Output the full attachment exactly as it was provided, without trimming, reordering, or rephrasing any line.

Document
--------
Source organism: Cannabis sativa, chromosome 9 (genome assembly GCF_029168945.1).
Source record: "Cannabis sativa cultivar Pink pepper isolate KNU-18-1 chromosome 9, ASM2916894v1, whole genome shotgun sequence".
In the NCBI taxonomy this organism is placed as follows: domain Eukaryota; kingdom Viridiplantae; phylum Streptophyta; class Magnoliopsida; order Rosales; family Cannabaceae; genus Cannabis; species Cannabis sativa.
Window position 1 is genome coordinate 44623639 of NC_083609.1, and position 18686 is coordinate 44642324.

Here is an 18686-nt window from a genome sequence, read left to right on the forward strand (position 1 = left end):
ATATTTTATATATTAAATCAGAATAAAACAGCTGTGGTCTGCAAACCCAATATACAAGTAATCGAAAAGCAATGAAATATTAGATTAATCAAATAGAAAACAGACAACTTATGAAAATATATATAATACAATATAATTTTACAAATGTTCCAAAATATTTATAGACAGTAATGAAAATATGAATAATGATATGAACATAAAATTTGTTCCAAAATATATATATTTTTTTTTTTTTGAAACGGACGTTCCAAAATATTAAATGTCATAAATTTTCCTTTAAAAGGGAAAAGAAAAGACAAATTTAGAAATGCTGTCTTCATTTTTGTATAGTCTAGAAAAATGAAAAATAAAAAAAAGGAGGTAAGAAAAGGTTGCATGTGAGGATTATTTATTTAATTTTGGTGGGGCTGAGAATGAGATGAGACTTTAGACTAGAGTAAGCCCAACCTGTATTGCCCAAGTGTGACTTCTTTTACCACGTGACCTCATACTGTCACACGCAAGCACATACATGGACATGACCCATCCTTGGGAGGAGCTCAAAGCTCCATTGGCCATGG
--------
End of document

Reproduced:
Source organism: Cannabis sativa, chromosome 9 (genome assembly GCF_029168945.1).
Source record: "Cannabis sativa cultivar Pink pepper isolate KNU-18-1 chromosome 9, ASM2916894v1, whole genome shotgun sequence".
In the NCBI taxonomy this organism is placed as follows: domain Eukaryota; kingdom Viridiplantae; phylum Streptophyta; class Magnoliopsida; order Rosales; family Cannabaceae; genus Cannabis; species Cannabis sativa.
Window position 1 is genome coordinate 44623639 of NC_083609.1, and position 18686 is coordinate 44642324.

Here is an 18686-nt window from a genome sequence, read left to right on the forward strand (position 1 = left end):
ATATTTTATATATTAAATCAGAATAAAACAGCTGTGGTCTGCAAACCCAATATACAAGTAATCGAAAAGCAATGAAATATTAGATTAATCAAATAGAAAACAGACAACTTATGAAAATATATATAATACAATATAATTTTACAAATGTTCCAAAATATTTATAGACAGTAATGAAAATATGAATAATGATATGAACATAAAATTTGTTCCAAAATATATATATTTTTTTTTTTTTGAAACGGACGTTCCAAAATATTAAATGTCATAAATTTTCCTTTAAAAGGGAAAAGAAAAGACAAATTTAGAAATGCTGTCTTCATTTTTGTATAGTCTAGAAAAATGAAAAATAAAAAAAAGGAGGTAAGAAAAGGTTGCATGTGAGGATTATTTATTTAATTTTGGTGGGGCTGAGAATGAGATGAGACTTTAGACTAGAGTAAGCCCAACCTGTATTGCCCAAGTGTGACTTCTTTTACCACGTGACCTCATACTGTCACACGCAAGCACATACATGGACATGACCCATCCTTGGGAGGAGCTCAAAGCTCCATTGGCCATGG